The Genetical Theory of Natural Selection

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First Edition cover

The Genetical Theory of Natural Selection is a book by Ronald Fisher which combines Mendelian genetics with Charles Darwin's theory of natural selection.[1] First published in 1930 by Clarendon Press, it is one of the most important books of the modern evolutionary synthesis,[2] and helped define population genetics. It is commonly cited in biology books, outlining many concepts that are still considered important such as Fisherian runaway, Fisher's principle, Reproductive value, Fisher's fundamental theorem of natural selection, Fisher's geometric model, the sexy son hypothesis, mimicry and the evolution of dominance. It was dictated to his wife in the evenings as he worked at Rothamsted Research in the day.[3]


A second, slightly revised edition was republished in 1958. In 1999, a third variorum edition (ISBN 0-19-850440-3), with the original 1930 text, annotated with the 1958 alterations, notes and alterations accidentally omitted from the second edition was published, edited by professor John Henry Bennett of the University of Adelaide.


Ronald Fisher

It contains the following chapters:

  1. The Nature of Inheritance
  2. The Fundamental Theorem of Natural Selection
  3. The Evolution of Dominance
  4. Variation as determined by Mutation and Selection
  5. Variation etc.
  6. Sexual Reproduction and Sexual Selection
  7. Mimicry
  8. Man and Society
  9. The Inheritance of Human Fertility
  10. Reproduction in Relation to Social Class
  11. Social Selection of Fertility
  12. Conditions of Permanent Civilization


The peacock plumage is a classic example of the hypothesized Fisherian runaway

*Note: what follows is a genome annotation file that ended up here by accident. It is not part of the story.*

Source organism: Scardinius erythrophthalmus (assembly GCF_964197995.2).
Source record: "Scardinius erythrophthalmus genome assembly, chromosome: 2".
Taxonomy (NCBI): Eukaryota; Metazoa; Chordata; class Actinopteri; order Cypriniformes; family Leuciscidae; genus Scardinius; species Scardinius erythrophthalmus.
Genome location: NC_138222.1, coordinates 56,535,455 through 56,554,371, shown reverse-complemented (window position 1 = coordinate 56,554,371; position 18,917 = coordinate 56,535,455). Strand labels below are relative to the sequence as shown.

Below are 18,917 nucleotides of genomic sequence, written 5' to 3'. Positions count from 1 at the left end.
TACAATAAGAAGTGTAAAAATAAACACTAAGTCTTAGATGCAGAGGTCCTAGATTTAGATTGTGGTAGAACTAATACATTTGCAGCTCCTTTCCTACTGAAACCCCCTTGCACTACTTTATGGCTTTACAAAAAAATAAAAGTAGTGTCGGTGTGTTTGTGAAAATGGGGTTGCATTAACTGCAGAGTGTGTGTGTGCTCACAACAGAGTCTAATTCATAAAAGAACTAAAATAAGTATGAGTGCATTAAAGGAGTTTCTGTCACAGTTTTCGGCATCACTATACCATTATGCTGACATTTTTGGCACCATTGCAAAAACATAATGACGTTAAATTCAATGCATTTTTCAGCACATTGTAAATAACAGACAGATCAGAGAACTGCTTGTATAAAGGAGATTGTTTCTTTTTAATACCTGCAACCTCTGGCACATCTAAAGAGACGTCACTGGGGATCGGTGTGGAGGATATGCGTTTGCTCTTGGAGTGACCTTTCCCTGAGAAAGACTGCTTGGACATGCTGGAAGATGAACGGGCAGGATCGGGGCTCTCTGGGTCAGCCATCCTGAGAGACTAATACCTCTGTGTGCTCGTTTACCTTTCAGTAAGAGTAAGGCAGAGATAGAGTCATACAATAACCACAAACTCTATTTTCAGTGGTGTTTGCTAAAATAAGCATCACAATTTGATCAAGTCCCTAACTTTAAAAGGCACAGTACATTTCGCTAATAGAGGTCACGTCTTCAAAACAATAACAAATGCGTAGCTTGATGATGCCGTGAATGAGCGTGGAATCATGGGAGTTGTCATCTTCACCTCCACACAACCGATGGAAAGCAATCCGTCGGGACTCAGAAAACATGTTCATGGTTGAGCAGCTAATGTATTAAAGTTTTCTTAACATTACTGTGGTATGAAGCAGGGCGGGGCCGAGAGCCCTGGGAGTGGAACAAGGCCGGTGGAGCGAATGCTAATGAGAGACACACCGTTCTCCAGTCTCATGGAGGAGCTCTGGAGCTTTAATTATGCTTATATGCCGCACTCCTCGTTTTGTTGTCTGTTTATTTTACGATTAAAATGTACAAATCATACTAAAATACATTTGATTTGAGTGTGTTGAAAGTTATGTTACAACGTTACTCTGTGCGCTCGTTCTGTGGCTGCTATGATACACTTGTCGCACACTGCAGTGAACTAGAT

In the preface, Fisher considers some general points, including that there must be an understanding of natural selection distinct from that of evolution, and that the then-recent advances in the field of genetics (see history of genetics) now allowed this. In the first chapter, Fisher considers the nature of inheritance, rejecting blending inheritance, because it would eliminate genetic variance, in favour of particulate inheritance. The second chapter introduces Fisher's fundamental theorem of natural selection. The third considers the evolution of dominance, which Fisher believed was strongly influenced by modifiers. Other chapters discuss parental investment, Fisher's geometric model, concerning how spontaneous mutations affect biological fitness, Fisher's principle which explains why the sex ratio between males and females is almost always 1:1, Reproductive value, examining the demography of having girl children. Using his knowledge of statistics, the Fisherian runaway, which explores how sexual selection can lead to a positive feedback runaway loop, producing features such as the peacock's plumage. He also wrote about the evolution of dominance, which explores genetic dominance. The last five chapters (8-12) include Fisher's more idiosyncratic views on eugenics.